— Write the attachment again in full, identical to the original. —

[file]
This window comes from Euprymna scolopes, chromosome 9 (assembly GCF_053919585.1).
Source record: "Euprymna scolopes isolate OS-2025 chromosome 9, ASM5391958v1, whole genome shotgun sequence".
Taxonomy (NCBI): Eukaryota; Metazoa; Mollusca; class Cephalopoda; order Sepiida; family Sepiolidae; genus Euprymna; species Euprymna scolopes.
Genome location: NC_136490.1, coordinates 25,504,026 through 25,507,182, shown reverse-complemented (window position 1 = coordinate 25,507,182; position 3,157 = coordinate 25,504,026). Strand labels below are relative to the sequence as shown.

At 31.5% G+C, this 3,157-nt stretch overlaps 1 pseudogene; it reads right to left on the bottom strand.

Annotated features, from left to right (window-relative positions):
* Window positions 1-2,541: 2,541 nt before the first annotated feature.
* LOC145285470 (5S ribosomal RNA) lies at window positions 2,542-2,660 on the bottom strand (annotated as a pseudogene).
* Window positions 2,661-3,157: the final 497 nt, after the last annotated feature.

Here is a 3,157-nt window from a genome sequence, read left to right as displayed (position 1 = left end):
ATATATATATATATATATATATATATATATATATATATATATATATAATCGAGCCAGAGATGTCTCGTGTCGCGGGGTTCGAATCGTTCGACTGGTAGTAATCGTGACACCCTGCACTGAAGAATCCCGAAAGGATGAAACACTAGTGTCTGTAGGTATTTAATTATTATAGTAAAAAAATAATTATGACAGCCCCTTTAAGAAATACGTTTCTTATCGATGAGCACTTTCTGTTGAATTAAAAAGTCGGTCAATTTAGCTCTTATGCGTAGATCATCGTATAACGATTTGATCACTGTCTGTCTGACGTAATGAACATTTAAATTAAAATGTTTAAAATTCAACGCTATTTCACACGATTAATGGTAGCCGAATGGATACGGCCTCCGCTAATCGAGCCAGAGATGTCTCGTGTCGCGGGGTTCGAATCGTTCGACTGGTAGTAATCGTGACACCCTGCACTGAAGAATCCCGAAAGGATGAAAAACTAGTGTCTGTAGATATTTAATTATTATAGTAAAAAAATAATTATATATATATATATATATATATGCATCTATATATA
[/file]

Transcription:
This window comes from Euprymna scolopes, chromosome 9 (assembly GCF_053919585.1).
Source record: "Euprymna scolopes isolate OS-2025 chromosome 9, ASM5391958v1, whole genome shotgun sequence".
Taxonomy (NCBI): Eukaryota; Metazoa; Mollusca; class Cephalopoda; order Sepiida; family Sepiolidae; genus Euprymna; species Euprymna scolopes.
Genome location: NC_136490.1, coordinates 25,504,026 through 25,507,182, shown reverse-complemented (window position 1 = coordinate 25,507,182; position 3,157 = coordinate 25,504,026). Strand labels below are relative to the sequence as shown.

At 31.5% G+C, this 3,157-nt stretch overlaps 1 pseudogene; it reads right to left on the bottom strand.

Annotated features, from left to right (window-relative positions):
* Window positions 1-2,541: 2,541 nt before the first annotated feature.
* LOC145285470 (5S ribosomal RNA) lies at window positions 2,542-2,660 on the bottom strand (annotated as a pseudogene).
* Window positions 2,661-3,157: the final 497 nt, after the last annotated feature.

Here is a 3,157-nt window from a genome sequence, read left to right as displayed (position 1 = left end):
ATATATATATATATATATATATATATATATATATATATATATATATAATCGAGCCAGAGATGTCTCGTGTCGCGGGGTTCGAATCGTTCGACTGGTAGTAATCGTGACACCCTGCACTGAAGAATCCCGAAAGGATGAAACACTAGTGTCTGTAGGTATTTAATTATTATAGTAAAAAAATAATTATGACAGCCCCTTTAAGAAATACGTTTCTTATCGATGAGCACTTTCTGTTGAATTAAAAAGTCGGTCAATTTAGCTCTTATGCGTAGATCATCGTATAACGATTTGATCACTGTCTGTCTGACGTAATGAACATTTAAATTAAAATGTTTAAAATTCAACGCTATTTCACACGATTAATGGTAGCCGAATGGATACGGCCTCCGCTAATCGAGCCAGAGATGTCTCGTGTCGCGGGGTTCGAATCGTTCGACTGGTAGTAATCGTGACACCCTGCACTGAAGAATCCCGAAAGGATGAAAAACTAGTGTCTGTAGATATTTAATTATTATAGTAAAAAAATAATTATATATATATATATATATATATGCATCTATATATA